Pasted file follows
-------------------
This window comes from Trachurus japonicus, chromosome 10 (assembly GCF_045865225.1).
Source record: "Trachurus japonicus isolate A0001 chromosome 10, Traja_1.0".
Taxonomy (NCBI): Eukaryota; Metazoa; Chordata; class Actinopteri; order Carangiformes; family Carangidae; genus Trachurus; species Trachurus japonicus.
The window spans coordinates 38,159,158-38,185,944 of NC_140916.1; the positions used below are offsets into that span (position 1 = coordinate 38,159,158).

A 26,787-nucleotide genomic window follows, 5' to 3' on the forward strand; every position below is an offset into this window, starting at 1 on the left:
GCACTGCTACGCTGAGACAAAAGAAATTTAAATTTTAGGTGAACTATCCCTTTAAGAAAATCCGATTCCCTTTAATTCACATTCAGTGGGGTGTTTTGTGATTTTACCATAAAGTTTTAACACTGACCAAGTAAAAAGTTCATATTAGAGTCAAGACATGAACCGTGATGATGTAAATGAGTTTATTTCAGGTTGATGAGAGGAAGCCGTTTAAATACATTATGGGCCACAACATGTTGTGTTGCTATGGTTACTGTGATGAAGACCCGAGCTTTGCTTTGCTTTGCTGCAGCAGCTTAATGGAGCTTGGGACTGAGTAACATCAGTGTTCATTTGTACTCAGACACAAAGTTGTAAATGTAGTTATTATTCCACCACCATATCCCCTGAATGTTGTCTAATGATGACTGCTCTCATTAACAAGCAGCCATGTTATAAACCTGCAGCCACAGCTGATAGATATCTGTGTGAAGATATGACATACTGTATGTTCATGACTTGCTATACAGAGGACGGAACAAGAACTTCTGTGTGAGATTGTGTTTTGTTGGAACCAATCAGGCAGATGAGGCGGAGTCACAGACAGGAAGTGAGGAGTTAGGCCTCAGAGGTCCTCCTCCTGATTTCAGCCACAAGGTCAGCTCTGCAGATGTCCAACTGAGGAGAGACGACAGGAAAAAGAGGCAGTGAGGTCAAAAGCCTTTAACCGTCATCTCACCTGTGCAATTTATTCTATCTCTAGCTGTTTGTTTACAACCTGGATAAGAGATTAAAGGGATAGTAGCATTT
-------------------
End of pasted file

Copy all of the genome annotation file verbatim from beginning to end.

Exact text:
This window comes from Trachurus japonicus, chromosome 10 (assembly GCF_045865225.1).
Source record: "Trachurus japonicus isolate A0001 chromosome 10, Traja_1.0".
Taxonomy (NCBI): Eukaryota; Metazoa; Chordata; class Actinopteri; order Carangiformes; family Carangidae; genus Trachurus; species Trachurus japonicus.
The window spans coordinates 38,159,158-38,185,944 of NC_140916.1; the positions used below are offsets into that span (position 1 = coordinate 38,159,158).

A 26,787-nucleotide genomic window follows, 5' to 3' on the forward strand; every position below is an offset into this window, starting at 1 on the left:
GCACTGCTACGCTGAGACAAAAGAAATTTAAATTTTAGGTGAACTATCCCTTTAAGAAAATCCGATTCCCTTTAATTCACATTCAGTGGGGTGTTTTGTGATTTTACCATAAAGTTTTAACACTGACCAAGTAAAAAGTTCATATTAGAGTCAAGACATGAACCGTGATGATGTAAATGAGTTTATTTCAGGTTGATGAGAGGAAGCCGTTTAAATACATTATGGGCCACAACATGTTGTGTTGCTATGGTTACTGTGATGAAGACCCGAGCTTTGCTTTGCTTTGCTGCAGCAGCTTAATGGAGCTTGGGACTGAGTAACATCAGTGTTCATTTGTACTCAGACACAAAGTTGTAAATGTAGTTATTATTCCACCACCATATCCCCTGAATGTTGTCTAATGATGACTGCTCTCATTAACAAGCAGCCATGTTATAAACCTGCAGCCACAGCTGATAGATATCTGTGTGAAGATATGACATACTGTATGTTCATGACTTGCTATACAGAGGACGGAACAAGAACTTCTGTGTGAGATTGTGTTTTGTTGGAACCAATCAGGCAGATGAGGCGGAGTCACAGACAGGAAGTGAGGAGTTAGGCCTCAGAGGTCCTCCTCCTGATTTCAGCCACAAGGTCAGCTCTGCAGATGTCCAACTGAGGAGAGACGACAGGAAAAAGAGGCAGTGAGGTCAAAAGCCTTTAACCGTCATCTCACCTGTGCAATTTATTCTATCTCTAGCTGTTTGTTTACAACCTGGATAAGAGATTAAAGGGATAGTAGCATTT